He didn’t think much of You-Know-Who. It sounded slightly disrespectful, although of course it pleased him that people did know who. Even without the use of his name, people knew exactly who was being discussed.
It was a good reputation to have, a reputation so formidable that even his defeat at the hands of a baby had not destroyed it entirely. Anybody with any intelligence or discernment had realised that Lord Voldemort was not a man who would allow himself to be destroyed that easily.
It was his one failure, he admitted rather ruefully, and he had to admit that he was glad that he had taken precautions so early in his career. It had never occurred to him that the horcruxes would be necessary before he had even reached the age of 70. For a wizard, that age was reasonably young.
And yet, in one sense, he was not altogether dismayed. He was disappointed that he had not managed to kill the child, of course. And it was frustrating to be as weak as he had been for so many years. But it had been exhilarating to know that the horcruxes had been successful and that, unless they were all destroyed, an event he considered to be unlikely in the extreme, Lord Voldemort would never die.
Yet, he was not truly living either. For years, he had been trapped in a state somewhere between that of life and death, and it was only the return of one of his followers that had finally given him hope of a return to his former self. Wormtail had not been one of his more loyal or able servants. Voldemort had always known that the main reason the man had sworn allegiance to him had been fear and not real loyalty. But fear had always served Lord Voldemort well, and anyway, he had little choice. His other supporters had deserted him, believing him destroyed, so he had to make do with what he was left.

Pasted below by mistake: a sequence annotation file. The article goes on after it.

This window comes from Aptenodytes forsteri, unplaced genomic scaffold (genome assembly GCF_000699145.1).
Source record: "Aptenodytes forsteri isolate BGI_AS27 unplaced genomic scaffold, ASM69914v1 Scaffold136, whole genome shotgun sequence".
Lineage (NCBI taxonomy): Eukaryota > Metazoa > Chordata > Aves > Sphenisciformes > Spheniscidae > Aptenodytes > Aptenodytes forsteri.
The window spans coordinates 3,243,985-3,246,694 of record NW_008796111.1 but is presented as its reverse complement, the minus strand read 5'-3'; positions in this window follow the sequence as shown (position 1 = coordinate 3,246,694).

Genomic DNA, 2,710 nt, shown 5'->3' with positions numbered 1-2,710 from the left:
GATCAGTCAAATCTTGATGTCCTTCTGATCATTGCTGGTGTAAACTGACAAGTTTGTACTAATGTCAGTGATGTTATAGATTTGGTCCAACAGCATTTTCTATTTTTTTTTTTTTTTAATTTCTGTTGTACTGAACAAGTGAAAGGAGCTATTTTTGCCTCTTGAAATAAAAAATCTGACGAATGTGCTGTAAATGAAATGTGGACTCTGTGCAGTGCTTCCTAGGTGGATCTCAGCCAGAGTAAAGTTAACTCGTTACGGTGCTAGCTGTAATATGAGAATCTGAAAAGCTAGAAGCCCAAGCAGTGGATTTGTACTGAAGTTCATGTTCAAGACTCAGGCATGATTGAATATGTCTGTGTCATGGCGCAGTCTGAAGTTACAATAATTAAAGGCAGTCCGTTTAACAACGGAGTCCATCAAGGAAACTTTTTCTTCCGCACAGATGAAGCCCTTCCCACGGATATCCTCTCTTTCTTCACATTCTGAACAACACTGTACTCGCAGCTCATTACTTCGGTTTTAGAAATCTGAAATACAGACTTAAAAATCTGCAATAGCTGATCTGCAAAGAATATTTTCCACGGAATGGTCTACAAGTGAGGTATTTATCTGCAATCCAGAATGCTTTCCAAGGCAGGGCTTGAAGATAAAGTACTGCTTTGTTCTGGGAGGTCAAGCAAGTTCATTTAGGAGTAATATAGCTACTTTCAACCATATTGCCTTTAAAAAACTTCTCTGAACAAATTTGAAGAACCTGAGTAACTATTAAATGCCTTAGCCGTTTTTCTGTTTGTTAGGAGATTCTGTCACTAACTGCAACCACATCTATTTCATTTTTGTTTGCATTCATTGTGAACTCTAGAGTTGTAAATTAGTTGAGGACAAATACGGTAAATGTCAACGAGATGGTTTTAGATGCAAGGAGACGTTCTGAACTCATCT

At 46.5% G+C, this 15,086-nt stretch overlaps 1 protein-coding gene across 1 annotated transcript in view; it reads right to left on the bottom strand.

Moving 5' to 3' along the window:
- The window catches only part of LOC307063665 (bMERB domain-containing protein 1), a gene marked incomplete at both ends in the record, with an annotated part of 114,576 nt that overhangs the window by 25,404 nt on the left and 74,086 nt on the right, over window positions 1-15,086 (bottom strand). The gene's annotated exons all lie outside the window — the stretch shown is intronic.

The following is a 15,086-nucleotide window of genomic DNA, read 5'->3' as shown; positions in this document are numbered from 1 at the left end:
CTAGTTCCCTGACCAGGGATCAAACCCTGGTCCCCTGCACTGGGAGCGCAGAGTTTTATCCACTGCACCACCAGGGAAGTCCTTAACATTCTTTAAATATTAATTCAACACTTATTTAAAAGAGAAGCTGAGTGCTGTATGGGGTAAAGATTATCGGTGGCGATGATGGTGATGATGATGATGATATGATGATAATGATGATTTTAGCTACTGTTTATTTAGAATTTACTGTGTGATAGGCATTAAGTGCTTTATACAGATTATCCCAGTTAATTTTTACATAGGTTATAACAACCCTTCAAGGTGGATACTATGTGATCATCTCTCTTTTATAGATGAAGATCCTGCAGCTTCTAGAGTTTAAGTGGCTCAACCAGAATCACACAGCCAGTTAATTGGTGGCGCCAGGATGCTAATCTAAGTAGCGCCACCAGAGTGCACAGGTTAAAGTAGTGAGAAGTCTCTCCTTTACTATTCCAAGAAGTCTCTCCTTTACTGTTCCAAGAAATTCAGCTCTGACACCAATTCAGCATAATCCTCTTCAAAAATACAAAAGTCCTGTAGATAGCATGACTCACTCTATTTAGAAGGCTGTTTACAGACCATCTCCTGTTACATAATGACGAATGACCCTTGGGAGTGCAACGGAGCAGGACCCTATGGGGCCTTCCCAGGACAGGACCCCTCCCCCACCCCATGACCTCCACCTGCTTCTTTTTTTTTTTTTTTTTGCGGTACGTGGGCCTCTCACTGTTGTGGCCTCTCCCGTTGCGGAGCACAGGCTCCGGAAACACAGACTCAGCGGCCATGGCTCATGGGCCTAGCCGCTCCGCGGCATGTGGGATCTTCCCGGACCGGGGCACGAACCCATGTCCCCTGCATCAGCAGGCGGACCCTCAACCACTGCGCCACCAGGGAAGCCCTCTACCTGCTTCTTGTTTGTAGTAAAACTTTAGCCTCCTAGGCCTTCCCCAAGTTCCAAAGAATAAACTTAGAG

Luckily, Wormtail had not been the only one to remain loyal, if you could call him loyal. There was one other Death Eater on whom he could depend- Crouch. With the help of both men, he had managed to attain the three things which he needed in order to rise again- the bone of his father, the flesh of a servant and the blood of an enemy.
And now, finally, Lord Voldemort was ready to complete his plans. Admittedly, his return had not been the unqualified success he had anticipated. Once again that Potter boy had managed to escape from him, and the most faithful of his servants had been kissed by a Dementor and was no more use to his master.
But all of those things were minor compared with the return of his body and the reformation of the Death Eaters. With those two successes, Voldemort was once again ready to take on the wizarding world. Soon all magical people would know of his return.
Soon he would take the position he had been born to hold. Nobody would dismiss him once he had taken control of the wizarding world and purged it of those who did not belong. Determination welled up in him. He knew he would succeed.
Soon the wizarding world would become the utopia dreamed of by Salazar Slytherin and ruled by the one true heir of Slytherin. And the name of Lord Voldemort would be revered beyond all others.